CBC To Be Reviewed at Every Progressive Stage, Ministry

CBC To Be Reviewed at Every Progressive Stage, Ministry

The government will continuously review issues that have been addressed by stakeholders in the Competency Based Curriculum.

A conference between education stakeholders from Finland and Kenya was held in Mombasa in August.

The meeting sought to address concerns that were raised specifically in teacher training and assessment.

Curriculum implementation PS Fatma Chege said the curriculum will be reviewed at all stages.

“There’s a provision of continued review, we take  note of what is not happening correctly and can be done at any point,” Chege said.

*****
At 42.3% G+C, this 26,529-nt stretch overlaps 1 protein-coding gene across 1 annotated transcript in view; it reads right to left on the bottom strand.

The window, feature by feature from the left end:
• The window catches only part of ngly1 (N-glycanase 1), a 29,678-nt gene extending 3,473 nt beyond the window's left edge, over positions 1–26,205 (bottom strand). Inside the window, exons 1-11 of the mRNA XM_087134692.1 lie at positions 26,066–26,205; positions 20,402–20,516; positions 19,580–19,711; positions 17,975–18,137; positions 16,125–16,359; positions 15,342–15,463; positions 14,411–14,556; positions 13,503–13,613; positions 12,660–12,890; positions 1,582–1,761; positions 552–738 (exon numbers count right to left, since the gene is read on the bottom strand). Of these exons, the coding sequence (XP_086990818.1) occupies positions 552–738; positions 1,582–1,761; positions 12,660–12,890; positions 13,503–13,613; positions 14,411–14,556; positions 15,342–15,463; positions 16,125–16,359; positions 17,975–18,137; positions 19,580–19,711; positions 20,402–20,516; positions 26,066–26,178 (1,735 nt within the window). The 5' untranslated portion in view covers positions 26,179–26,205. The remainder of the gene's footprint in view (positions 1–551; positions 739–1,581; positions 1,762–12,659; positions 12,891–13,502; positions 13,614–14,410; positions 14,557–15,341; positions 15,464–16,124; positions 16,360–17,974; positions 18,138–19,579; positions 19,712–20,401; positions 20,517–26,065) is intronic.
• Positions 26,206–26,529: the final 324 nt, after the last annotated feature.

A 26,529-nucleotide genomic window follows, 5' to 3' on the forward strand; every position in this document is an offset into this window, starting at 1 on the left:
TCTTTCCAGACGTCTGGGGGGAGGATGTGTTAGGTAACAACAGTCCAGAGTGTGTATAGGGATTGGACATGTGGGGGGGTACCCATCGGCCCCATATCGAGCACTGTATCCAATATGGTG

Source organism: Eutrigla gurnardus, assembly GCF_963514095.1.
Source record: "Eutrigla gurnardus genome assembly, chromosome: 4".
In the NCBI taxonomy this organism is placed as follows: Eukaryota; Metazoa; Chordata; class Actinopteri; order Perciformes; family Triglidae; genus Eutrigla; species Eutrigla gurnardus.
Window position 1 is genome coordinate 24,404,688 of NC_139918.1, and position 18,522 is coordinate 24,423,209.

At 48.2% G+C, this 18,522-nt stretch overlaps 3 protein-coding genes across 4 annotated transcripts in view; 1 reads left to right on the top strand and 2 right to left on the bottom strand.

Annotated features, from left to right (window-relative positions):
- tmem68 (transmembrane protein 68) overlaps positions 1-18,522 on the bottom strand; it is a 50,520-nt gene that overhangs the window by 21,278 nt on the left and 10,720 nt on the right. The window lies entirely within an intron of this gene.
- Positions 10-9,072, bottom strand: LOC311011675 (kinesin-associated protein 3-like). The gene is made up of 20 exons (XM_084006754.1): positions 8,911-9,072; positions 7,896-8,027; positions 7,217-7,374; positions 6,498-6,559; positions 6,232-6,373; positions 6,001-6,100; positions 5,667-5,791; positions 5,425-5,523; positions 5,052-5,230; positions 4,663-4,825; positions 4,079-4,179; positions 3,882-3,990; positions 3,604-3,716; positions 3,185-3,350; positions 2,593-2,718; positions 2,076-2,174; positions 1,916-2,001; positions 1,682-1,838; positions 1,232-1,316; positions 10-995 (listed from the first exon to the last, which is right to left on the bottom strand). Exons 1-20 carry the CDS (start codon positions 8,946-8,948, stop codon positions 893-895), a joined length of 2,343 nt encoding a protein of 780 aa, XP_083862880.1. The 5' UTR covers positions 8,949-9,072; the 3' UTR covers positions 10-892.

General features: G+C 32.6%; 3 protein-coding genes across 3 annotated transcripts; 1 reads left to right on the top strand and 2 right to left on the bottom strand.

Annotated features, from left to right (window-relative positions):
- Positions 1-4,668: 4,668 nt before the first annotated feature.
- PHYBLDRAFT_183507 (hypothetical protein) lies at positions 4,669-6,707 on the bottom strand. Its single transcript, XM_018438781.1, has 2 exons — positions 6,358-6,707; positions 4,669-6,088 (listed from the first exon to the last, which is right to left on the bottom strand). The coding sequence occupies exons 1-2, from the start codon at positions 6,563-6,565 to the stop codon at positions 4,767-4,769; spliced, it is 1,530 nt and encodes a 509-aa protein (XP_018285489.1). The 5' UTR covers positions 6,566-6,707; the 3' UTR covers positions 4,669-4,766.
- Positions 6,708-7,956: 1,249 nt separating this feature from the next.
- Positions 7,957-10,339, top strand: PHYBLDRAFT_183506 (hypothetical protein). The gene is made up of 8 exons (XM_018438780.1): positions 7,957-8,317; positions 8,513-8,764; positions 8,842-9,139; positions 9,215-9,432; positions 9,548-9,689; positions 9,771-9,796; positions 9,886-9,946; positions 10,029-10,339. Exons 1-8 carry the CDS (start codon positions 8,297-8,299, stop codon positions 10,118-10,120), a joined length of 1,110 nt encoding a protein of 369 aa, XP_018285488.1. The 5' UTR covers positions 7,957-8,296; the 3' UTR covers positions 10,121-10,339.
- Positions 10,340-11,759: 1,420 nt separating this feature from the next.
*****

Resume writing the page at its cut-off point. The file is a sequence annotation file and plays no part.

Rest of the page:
During the seven-day conference, University education PS Simon Nabukwesi, PS Chege and Education CS George Magoha made their submissions.

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Chege said it is notable that the Finish education system does not fail its clients, who are students.

“We have a history of an education system that categorises some of its students as successful clients and majority as failures,” Chege said.

She added that in Finland, teachers have the powers to develop a local curriculum.

But she faulted the Kenyan system for failing to give the teaching profession the prestige it has.

“We are not even trusting our own teachers to give continuous assessment to children they spend with seven or more hours each day with them,” she said.

Previously Kenya has benchmarked with Finland, Germany, Japan, Denmark, Netherlands, Singapore, North Korea and Ghana.